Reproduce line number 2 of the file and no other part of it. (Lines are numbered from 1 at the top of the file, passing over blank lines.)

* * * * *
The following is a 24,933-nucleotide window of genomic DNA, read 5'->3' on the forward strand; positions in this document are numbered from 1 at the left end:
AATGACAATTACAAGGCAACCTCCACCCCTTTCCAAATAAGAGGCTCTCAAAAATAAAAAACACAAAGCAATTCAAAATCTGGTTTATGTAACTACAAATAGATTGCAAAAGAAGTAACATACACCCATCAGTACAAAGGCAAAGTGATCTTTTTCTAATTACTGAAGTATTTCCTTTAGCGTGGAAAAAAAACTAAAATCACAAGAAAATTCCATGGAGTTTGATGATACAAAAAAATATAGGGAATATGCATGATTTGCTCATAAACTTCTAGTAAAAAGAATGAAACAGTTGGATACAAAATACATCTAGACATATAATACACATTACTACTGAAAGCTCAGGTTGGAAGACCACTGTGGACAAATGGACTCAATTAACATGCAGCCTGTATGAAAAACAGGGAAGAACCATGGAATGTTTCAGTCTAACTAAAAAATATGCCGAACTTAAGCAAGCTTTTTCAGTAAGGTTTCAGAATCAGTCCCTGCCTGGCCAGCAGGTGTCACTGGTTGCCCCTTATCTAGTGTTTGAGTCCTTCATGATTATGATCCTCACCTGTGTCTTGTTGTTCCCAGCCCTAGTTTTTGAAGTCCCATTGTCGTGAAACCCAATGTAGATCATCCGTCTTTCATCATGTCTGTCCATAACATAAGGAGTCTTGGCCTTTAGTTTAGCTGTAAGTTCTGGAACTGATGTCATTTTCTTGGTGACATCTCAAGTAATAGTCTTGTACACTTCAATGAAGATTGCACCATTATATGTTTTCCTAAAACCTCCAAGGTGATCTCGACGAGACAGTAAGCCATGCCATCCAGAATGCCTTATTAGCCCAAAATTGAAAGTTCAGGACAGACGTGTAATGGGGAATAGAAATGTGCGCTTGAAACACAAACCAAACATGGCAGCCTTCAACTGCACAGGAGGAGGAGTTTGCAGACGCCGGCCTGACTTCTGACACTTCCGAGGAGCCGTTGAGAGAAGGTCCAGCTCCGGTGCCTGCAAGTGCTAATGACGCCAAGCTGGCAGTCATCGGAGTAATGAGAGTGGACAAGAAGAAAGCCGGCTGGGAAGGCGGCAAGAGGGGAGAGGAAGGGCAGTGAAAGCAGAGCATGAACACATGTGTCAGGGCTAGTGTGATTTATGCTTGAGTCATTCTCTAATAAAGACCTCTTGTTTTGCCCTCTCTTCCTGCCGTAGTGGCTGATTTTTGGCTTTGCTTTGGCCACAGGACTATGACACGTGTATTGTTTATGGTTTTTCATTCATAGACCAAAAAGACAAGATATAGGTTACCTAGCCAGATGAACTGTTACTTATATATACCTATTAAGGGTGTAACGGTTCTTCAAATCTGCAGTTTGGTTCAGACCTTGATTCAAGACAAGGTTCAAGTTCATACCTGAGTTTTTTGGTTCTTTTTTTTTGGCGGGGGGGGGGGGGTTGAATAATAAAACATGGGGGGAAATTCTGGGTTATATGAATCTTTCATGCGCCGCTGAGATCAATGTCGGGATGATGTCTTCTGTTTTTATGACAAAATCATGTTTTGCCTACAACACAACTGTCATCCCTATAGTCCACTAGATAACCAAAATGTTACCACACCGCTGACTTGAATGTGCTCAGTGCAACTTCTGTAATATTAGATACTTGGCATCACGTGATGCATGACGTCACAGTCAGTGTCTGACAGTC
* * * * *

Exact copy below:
AATGACAATTACAAGGCAACCTCCACCCCTTTCCAAATAAGAGGCTCTCAAAAATAAAAAACACAAAGCAATTCAAAATCTGGTTTATGTAACTACAAATAGATTGCAAAAGAAGTAACATACACCCATCAGTACAAAGGCAAAGTGATCTTTTTCTAATTACTGAAGTATTTCCTTTAGCGTGGAAAAAAAACTAAAATCACAAGAAAATTCCATGGAGTTTGATGATACAAAAAAATATAGGGAATATGCATGATTTGCTCATAAACTTCTAGTAAAAAGAATGAAACAGTTGGATACAAAATACATCTAGACATATAATACACATTACTACTGAAAGCTCAGGTTGGAAGACCACTGTGGACAAATGGACTCAATTAACATGCAGCCTGTATGAAAAACAGGGAAGAACCATGGAATGTTTCAGTCTAACTAAAAAATATGCCGAACTTAAGCAAGCTTTTTCAGTAAGGTTTCAGAATCAGTCCCTGCCTGGCCAGCAGGTGTCACTGGTTGCCCCTTATCTAGTGTTTGAGTCCTTCATGATTATGATCCTCACCTGTGTCTTGTTGTTCCCAGCCCTAGTTTTTGAAGTCCCATTGTCGTGAAACCCAATGTAGATCATCCGTCTTTCATCATGTCTGTCCATAACATAAGGAGTCTTGGCCTTTAGTTTAGCTGTAAGTTCTGGAACTGATGTCATTTTCTTGGTGACATCTCAAGTAATAGTCTTGTACACTTCAATGAAGATTGCACCATTATATGTTTTCCTAAAACCTCCAAGGTGATCTCGACGAGACAGTAAGCCATGCCATCCAGAATGCCTTATTAGCCCAAAATTGAAAGTTCAGGACAGACGTGTAATGGGGAATAGAAATGTGCGCTTGAAACACAAACCAAACATGGCAGCCTTCAACTGCACAGGAGGAGGAGTTTGCAGACGCCGGCCTGACTTCTGACACTTCCGAGGAGCCGTTGAGAGAAGGTCCAGCTCCGGTGCCTGCAAGTGCTAATGACGCCAAGCTGGCAGTCATCGGAGTAATGAGAGTGGACAAGAAGAAAGCCGGCTGGGAAGGCGGCAAGAGGGGAGAGGAAGGGCAGTGAAAGCAGAGCATGAACACATGTGTCAGGGCTAGTGTGATTTATGCTTGAGTCATTCTCTAATAAAGACCTCTTGTTTTGCCCTCTCTTCCTGCCGTAGTGGCTGATTTTTGGCTTTGCTTTGGCCACAGGACTATGACACGTGTATTGTTTATGGTTTTTCATTCATAGACCAAAAAGACAAGATATAGGTTACCTAGCCAGATGAACTGTTACTTATATATACCTATTAAGGGTGTAACGGTTCTTCAAATCTGCAGTTTGGTTCAGACCTTGATTCAAGACAAGGTTCAAGTTCATACCTGAGTTTTTTGGTTCTTTTTTTTTGGCGGGGGGGGGGGGGTTGAATAATAAAACATGGGGGGAAATTCTGGGTTATATGAATCTTTCATGCGCCGCTGAGATCAATGTCGGGATGATGTCTTCTGTTTTTATGACAAAATCATGTTTTGCCTACAACACAACTGTCATCCCTATAGTCCACTAGATAACCAAAATGTTACCACACCGCTGACTTGAATGTGCTCAGTGCAACTTCTGTAATATTAGATACTTGGCATCACGTGATGCATGACGTCACAGTCAGTGTCTGACAGTC